Sportswriter Jay Mariotti, who quit the Chicago Sun-Times
and then told a local television station that “newspapers are dead,” raised the
ire of many in the news industry including (former) colleague Roger Ebert. In a
not-so-private open letter to the Sun-Times staff, Ebert called Mariotti “a
rat” and, in essence, a coward for leaving the newspaper business during
Mariotti is of course entitled to his opinion and his career
choices, even if his opinion makes him look like a childish jerk. Nevertheless,
he is making the same mistake and suffers from the same misperceptions that
most non-journalists have about newspapers.
Newspapers aren’t dead, they are not even dying. They are,
in fact, changing, which is not a bad thing.
Change doesn’t come easy, and yes, change means that some
papers won’t survive. But newspapers were never about the “paper” or print –
they are about storytelling, and storytellers, and ideas. What is really
changing – and why all media is going through a kind of metamorphosis – is the
definition of news, both in terms or what constitutes a news story as well as
what are “legitimate” sources of news and forms of delivery.
My nine-year-old daughter doesn’t read a newspaper and may
never, but she reads news headlines delivered via our Wii game system. I read
the New York Times on my mobile phone. Contrary to the name of my blog, nothing
today is “below the fold” because our media universe is one big front page that
According to a recent Pew Report on changing news habits,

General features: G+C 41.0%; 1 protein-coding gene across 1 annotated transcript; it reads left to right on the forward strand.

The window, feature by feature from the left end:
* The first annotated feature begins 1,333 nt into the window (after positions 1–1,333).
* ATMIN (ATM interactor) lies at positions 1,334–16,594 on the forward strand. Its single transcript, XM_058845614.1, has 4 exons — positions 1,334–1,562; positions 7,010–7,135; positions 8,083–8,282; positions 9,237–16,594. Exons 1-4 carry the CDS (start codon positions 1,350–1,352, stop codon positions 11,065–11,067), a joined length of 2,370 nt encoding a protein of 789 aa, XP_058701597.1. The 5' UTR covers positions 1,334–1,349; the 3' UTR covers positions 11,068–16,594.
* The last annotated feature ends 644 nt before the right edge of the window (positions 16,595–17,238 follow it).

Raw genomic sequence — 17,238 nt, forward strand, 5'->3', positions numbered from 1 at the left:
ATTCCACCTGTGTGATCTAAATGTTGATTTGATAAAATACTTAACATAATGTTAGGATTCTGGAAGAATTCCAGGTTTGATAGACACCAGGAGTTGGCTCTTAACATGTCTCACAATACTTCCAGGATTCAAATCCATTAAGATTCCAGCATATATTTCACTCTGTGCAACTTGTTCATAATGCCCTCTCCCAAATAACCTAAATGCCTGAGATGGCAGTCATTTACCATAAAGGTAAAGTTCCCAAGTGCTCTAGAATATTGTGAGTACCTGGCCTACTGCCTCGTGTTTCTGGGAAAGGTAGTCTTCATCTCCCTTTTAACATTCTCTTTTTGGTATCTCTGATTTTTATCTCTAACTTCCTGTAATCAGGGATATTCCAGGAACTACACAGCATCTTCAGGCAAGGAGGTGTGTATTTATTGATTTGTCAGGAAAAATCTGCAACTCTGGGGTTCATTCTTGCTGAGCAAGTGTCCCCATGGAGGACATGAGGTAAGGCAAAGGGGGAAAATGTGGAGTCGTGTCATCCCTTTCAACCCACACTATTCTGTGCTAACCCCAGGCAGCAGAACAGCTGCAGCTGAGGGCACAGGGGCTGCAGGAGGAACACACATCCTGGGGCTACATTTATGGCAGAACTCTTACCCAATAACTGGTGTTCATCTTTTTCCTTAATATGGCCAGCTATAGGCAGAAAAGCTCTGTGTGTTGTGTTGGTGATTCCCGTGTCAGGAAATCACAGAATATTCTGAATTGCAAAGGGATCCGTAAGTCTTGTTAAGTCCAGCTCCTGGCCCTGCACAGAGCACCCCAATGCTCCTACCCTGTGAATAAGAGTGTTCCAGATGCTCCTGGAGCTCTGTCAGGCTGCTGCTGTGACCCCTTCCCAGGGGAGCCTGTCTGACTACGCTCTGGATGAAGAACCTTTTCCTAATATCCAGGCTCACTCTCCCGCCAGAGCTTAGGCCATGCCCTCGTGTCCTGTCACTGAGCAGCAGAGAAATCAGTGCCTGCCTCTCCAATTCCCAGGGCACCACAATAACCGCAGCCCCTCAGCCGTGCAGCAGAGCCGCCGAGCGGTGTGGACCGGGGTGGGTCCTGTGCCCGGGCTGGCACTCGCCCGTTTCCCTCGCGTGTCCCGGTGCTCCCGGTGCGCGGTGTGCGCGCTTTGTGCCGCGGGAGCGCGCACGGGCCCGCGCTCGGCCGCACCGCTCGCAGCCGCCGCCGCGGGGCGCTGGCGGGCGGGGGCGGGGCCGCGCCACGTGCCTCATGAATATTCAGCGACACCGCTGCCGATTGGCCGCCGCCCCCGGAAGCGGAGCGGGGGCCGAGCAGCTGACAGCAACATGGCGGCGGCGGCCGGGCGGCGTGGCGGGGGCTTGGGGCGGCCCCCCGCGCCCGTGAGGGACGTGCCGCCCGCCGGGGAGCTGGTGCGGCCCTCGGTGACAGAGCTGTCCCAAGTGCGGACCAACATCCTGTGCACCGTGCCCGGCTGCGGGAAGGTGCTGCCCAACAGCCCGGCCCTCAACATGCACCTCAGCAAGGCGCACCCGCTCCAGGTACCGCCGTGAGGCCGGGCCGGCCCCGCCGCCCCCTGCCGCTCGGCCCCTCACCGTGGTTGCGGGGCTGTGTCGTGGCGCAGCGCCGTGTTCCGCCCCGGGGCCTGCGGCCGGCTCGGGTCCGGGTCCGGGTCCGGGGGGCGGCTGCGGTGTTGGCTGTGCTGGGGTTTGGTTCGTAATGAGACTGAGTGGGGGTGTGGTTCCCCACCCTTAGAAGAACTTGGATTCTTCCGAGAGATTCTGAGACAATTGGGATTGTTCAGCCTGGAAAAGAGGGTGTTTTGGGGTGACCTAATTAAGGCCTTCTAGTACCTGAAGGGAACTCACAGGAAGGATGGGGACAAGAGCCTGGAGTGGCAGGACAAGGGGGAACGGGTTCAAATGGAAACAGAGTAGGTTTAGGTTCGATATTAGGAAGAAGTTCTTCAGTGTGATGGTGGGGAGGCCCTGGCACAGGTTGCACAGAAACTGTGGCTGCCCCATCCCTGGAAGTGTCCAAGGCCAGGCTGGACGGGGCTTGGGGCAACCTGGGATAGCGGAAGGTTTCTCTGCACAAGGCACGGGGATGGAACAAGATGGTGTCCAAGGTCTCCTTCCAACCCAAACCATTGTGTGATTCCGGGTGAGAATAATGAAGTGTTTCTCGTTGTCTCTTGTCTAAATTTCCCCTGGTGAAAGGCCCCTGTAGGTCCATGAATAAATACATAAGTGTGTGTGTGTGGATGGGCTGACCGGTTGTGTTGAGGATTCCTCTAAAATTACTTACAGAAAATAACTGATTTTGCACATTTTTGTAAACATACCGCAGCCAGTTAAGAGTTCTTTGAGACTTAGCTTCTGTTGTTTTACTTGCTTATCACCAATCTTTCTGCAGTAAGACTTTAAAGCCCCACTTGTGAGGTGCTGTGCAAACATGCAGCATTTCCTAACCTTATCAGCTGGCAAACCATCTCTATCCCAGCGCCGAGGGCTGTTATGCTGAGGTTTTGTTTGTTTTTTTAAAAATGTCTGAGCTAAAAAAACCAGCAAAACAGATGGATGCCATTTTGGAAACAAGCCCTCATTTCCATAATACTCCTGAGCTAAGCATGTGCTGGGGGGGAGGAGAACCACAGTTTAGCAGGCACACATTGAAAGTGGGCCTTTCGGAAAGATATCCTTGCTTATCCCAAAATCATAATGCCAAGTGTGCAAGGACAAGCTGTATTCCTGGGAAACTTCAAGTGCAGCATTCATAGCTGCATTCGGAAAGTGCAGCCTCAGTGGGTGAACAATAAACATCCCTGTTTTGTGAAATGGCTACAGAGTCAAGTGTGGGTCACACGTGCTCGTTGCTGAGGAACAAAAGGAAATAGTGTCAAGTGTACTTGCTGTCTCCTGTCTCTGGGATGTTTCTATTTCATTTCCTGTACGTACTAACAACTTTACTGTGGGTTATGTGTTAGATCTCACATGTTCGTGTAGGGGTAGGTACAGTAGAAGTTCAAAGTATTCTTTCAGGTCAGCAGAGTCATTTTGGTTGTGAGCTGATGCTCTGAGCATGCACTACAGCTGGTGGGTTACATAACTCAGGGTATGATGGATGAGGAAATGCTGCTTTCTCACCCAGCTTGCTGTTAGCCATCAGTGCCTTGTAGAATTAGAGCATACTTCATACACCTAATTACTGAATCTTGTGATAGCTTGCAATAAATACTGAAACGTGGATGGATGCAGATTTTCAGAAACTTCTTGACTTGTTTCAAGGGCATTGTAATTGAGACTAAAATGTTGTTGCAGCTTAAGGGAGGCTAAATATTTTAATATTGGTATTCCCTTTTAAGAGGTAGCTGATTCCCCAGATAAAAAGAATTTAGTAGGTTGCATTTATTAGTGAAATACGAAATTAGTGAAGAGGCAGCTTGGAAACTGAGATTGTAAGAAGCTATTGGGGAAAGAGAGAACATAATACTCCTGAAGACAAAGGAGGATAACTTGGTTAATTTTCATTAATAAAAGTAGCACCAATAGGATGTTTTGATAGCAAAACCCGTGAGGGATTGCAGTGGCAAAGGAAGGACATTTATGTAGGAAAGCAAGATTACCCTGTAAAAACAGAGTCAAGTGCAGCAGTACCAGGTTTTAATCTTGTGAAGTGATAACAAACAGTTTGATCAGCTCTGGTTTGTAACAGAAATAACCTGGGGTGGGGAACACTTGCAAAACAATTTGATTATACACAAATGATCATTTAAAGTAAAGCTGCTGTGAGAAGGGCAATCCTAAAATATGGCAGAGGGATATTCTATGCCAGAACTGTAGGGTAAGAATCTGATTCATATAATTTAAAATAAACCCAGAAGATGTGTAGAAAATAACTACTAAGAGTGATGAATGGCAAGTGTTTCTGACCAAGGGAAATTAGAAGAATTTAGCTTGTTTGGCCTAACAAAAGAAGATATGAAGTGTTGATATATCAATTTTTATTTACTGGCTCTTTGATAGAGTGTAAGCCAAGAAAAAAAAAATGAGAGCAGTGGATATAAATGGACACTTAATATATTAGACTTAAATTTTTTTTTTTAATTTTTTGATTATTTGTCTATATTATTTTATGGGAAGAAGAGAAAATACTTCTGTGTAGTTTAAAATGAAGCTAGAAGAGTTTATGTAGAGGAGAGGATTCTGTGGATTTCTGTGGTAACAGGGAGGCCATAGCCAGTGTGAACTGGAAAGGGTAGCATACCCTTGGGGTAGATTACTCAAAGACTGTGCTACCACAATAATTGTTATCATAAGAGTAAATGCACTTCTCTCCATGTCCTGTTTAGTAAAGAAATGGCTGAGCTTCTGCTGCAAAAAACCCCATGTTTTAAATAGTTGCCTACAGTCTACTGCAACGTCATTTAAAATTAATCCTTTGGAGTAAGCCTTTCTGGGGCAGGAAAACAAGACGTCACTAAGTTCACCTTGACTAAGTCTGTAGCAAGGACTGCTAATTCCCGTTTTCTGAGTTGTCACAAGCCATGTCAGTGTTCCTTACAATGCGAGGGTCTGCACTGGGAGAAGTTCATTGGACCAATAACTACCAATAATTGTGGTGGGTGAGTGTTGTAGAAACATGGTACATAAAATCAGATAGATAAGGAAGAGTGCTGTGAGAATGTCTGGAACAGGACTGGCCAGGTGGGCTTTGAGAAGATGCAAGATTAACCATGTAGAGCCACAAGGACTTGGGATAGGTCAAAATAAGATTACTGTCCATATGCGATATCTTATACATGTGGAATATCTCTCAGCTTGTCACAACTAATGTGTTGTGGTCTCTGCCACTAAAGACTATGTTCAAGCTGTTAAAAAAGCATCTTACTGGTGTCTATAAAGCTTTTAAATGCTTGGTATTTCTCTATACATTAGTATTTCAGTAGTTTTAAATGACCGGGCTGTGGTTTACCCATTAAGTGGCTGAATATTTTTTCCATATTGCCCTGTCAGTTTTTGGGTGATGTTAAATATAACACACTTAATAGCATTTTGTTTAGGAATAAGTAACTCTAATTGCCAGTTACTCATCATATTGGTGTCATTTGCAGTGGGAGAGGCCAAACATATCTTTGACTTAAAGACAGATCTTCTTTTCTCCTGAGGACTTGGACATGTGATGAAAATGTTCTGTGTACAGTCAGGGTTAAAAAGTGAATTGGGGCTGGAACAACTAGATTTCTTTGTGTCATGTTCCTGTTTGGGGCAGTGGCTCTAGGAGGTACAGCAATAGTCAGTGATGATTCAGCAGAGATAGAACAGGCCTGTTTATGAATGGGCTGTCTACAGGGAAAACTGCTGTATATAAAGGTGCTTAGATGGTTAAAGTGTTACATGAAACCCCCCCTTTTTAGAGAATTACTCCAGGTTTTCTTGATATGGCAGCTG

young people are losing interest in news – 34 percent of those under 25 years
old get “no news” in a typical day, up from 25 percent 10 years ago. But
Poynter’s Amy Gahran challenges the findings, noting that the study perhaps
didn’t investigate “social” avenues to news and information or the impact of
search engines or mobile technology.
News, like most all other forms of communication today, is both accidental and
on-demand. We often get news online when we aren’t looking for it, and we also
get news when and how we want it (we also seem to get only the news we want to
hear, but that’s another issue for another day.)
So let’s not confuse the changes news is going through with
its impact. News still matters, even if the news itself is not always
recognizable based on long-held perceptions.
And the Chicago Sun-Times? I predict it will still be around in some form ten years from now.
And Jay Mariotti, the latest member of the Dead Newspapers Society, will still
be talking – after all, if you ever read his stuff, you would know that talking
is the only thing he’s good at.